Do Stocks Do the Worst Before or During Recession?

Market Turbulence

Many people are very worried about recession in 2019 or 2020. While economic data does not yet indicate recession is imminent--and we recently provided our own outlook here--we wanted to share some historical data to put recent market activity in context.

The question is, do stock markets go down the most BEFORE a recession, or DURING it, should one occur?

This is particularly applicable today, as the S&P 500 was down almost 20% at one point in December, yet economic data overall was showing a strong economy in the US. Notably, the performance of the S&P 500 in the fourth quarter marked the 11th worst since World War II.

In researching this question, we looked at the performance of the S&P 500 before and during the 12 recessions since World War II.

What we found was that since World War II, stocks on average were actually UP 5.6% DURING recessions; it was in the periods leading into recession that they tended to be down—on average -8.0% from market peak to start of recession. For reference, the average recession lasted 12 months, and the period leading into it averaged nine months, although it ranged from only a few day’s notice to as much as two and a half years. See Chart 1 below and Exhibit 1 at the end of this post for full analysis.

Chart 1:

Source: CornerCap and Bloomberg

Similarly, stocks did better DURING the recession in 11 out of the 12 recessionary periods. In six of those periods, stocks were up double digits, while stocks were down in 11 of the 12 periods leading up to recession.

The message here is that:

  • Stocks have historically been forward-looking and tend to respond to a recession BEFORE it actually happens1.
  • Waiting for official economic data to tell you that a recession is here will generally make you miss the rebound.

In other words, recessions have tended to be lagging indicators of stock market performance, perhaps by a few weeks but more like a year or two. The recessions may not occur at all. But once the recessions occur, the market is already looking beyond them and towards the potential recovery.

It’s worth noting that the most recent recession in 2008/9 bucked this trend. It was the longest (by two months) since World War II. Recession started early in 2008, but it was the credit crisis in October that caused major, systemic problems.

The Credit Crisis was no ordinary recession; you’d have to go back to the Great Depression from 1929 to 1938 for a comparable dynamic. In our view, the Credit Crisis and Great Depression are extremely rare events, and we note that the market recovery after the Credit Crisis has been dramatic, extended, and persistent.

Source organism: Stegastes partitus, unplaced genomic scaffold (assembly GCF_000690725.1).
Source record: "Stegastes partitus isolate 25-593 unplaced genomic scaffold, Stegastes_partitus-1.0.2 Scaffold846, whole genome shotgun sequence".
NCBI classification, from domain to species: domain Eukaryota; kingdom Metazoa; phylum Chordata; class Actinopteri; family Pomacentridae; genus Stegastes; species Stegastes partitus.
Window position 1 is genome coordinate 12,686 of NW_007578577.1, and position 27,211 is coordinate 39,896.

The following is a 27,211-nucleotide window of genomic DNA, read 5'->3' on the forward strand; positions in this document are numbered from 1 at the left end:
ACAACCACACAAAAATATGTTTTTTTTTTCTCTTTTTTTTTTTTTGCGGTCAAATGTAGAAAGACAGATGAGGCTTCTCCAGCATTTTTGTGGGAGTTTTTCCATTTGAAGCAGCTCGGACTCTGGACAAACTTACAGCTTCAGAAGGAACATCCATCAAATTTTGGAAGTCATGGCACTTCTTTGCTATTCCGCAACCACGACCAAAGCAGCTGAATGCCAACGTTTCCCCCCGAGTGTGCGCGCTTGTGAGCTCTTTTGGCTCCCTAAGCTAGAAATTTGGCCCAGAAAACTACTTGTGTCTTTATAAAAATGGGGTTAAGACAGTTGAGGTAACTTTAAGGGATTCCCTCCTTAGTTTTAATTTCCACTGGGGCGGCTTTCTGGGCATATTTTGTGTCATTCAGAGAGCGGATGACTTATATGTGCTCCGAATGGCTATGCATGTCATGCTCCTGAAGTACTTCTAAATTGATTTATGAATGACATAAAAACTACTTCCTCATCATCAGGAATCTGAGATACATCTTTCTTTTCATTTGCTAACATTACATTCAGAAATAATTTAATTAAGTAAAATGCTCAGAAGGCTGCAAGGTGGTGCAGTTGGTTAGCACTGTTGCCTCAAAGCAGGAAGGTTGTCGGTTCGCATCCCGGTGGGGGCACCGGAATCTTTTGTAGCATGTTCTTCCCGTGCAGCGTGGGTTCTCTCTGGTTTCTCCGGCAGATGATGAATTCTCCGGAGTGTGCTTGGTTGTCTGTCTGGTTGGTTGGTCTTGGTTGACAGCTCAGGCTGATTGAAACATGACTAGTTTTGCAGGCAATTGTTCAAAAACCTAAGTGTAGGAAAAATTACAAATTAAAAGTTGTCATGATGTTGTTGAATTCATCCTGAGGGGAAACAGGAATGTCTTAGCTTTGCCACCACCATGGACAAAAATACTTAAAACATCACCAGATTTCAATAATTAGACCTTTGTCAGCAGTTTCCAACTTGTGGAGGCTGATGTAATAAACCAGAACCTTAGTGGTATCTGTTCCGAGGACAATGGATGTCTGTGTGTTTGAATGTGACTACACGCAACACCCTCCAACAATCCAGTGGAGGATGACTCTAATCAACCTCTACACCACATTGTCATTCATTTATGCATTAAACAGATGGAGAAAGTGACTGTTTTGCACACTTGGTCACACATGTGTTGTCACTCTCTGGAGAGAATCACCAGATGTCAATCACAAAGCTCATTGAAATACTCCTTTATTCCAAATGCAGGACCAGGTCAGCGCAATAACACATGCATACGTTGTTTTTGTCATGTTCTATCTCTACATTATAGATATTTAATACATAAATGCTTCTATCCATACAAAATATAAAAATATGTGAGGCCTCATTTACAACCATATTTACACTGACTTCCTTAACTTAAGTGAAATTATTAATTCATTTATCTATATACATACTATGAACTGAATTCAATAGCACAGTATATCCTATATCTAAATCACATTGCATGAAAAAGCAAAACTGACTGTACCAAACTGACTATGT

Staying the course (i.e., following the investment goals and objectives) during extreme disruptions has generally served clients best.

To drive home that final point, consider Chart 2. This chart takes the 18 worst quarters of performance of the S&P 500 since World War II and maps the ensuing 1-, 3-, and 5- year returns following the downdraft.

Chart 2:

AvgAnnualizedFwdReturns

Source: CornerCap and Bloomberg

We should point out that just because the stock market is down significantly does not necessarily imply recession is coming, or that the market won't go down more as it anticipates a possible recession. That said, our bottom line is that:

  • Markets are very volatile—and often brutally so—in the short term and medium-term.
  • Longer-term, some of the best returns have occurred following the worst periods.
  • Given the unpredictability of markets, it is vital to have an investment plan and to follow it.

Any questions, please let us know.

Exhibit 1:

Exhibit1

Source: CornerCap and Bloomberg

 Exhibit 2:

Exhibit2

Source: CornerCap and Bloomberg

 

1 The stock market is not considered to be the only leading indicator of economic activity. Other leading indicators considered to be relevant include average weekly hours worked, new orders index as measured by the Institute for Supply Management, interest rate spreads between 10-year Treasury bonds and federal funds, average consumer expectations for business conditions, to name a few. These do not always move in the same direction at any given time.